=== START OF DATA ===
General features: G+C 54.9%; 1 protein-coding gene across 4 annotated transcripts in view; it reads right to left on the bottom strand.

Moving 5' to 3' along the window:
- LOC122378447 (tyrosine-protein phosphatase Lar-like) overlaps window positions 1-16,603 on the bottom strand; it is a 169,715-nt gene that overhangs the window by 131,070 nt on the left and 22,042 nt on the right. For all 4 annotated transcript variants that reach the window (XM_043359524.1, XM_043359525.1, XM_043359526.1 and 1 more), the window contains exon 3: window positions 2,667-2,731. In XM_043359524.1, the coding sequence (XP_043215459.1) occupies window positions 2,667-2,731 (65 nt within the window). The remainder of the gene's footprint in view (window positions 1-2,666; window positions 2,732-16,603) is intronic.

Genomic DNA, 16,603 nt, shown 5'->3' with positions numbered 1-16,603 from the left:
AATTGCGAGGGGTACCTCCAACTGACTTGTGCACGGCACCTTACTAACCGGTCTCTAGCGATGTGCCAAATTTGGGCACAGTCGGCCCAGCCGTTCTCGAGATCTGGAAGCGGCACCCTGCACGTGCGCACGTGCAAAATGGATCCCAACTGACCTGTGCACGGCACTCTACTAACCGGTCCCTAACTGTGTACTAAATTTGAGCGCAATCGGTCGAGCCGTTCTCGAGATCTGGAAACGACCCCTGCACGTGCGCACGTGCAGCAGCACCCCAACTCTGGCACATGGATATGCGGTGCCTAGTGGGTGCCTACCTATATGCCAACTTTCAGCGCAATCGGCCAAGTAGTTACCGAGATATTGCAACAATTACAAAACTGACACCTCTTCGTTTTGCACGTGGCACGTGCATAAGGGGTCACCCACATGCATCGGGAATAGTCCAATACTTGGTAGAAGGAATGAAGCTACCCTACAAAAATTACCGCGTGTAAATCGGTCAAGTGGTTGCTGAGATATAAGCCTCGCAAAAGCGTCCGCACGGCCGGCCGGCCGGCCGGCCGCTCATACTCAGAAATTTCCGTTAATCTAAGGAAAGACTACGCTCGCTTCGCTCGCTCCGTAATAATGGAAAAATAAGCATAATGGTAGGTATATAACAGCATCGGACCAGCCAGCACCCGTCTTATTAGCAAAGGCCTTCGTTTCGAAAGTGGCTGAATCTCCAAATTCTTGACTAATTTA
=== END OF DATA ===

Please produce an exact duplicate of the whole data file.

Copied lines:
General features: G+C 54.9%; 1 protein-coding gene across 4 annotated transcripts in view; it reads right to left on the bottom strand.

Moving 5' to 3' along the window:
- LOC122378447 (tyrosine-protein phosphatase Lar-like) overlaps window positions 1-16,603 on the bottom strand; it is a 169,715-nt gene that overhangs the window by 131,070 nt on the left and 22,042 nt on the right. For all 4 annotated transcript variants that reach the window (XM_043359524.1, XM_043359525.1, XM_043359526.1 and 1 more), the window contains exon 3: window positions 2,667-2,731. In XM_043359524.1, the coding sequence (XP_043215459.1) occupies window positions 2,667-2,731 (65 nt within the window). The remainder of the gene's footprint in view (window positions 1-2,666; window positions 2,732-16,603) is intronic.

Genomic DNA, 16,603 nt, shown 5'->3' with positions numbered 1-16,603 from the left:
AATTGCGAGGGGTACCTCCAACTGACTTGTGCACGGCACCTTACTAACCGGTCTCTAGCGATGTGCCAAATTTGGGCACAGTCGGCCCAGCCGTTCTCGAGATCTGGAAGCGGCACCCTGCACGTGCGCACGTGCAAAATGGATCCCAACTGACCTGTGCACGGCACTCTACTAACCGGTCCCTAACTGTGTACTAAATTTGAGCGCAATCGGTCGAGCCGTTCTCGAGATCTGGAAACGACCCCTGCACGTGCGCACGTGCAGCAGCACCCCAACTCTGGCACATGGATATGCGGTGCCTAGTGGGTGCCTACCTATATGCCAACTTTCAGCGCAATCGGCCAAGTAGTTACCGAGATATTGCAACAATTACAAAACTGACACCTCTTCGTTTTGCACGTGGCACGTGCATAAGGGGTCACCCACATGCATCGGGAATAGTCCAATACTTGGTAGAAGGAATGAAGCTACCCTACAAAAATTACCGCGTGTAAATCGGTCAAGTGGTTGCTGAGATATAAGCCTCGCAAAAGCGTCCGCACGGCCGGCCGGCCGGCCGGCCGCTCATACTCAGAAATTTCCGTTAATCTAAGGAAAGACTACGCTCGCTTCGCTCGCTCCGTAATAATGGAAAAATAAGCATAATGGTAGGTATATAACAGCATCGGACCAGCCAGCACCCGTCTTATTAGCAAAGGCCTTCGTTTCGAAAGTGGCTGAATCTCCAAATTCTTGACTAATTTA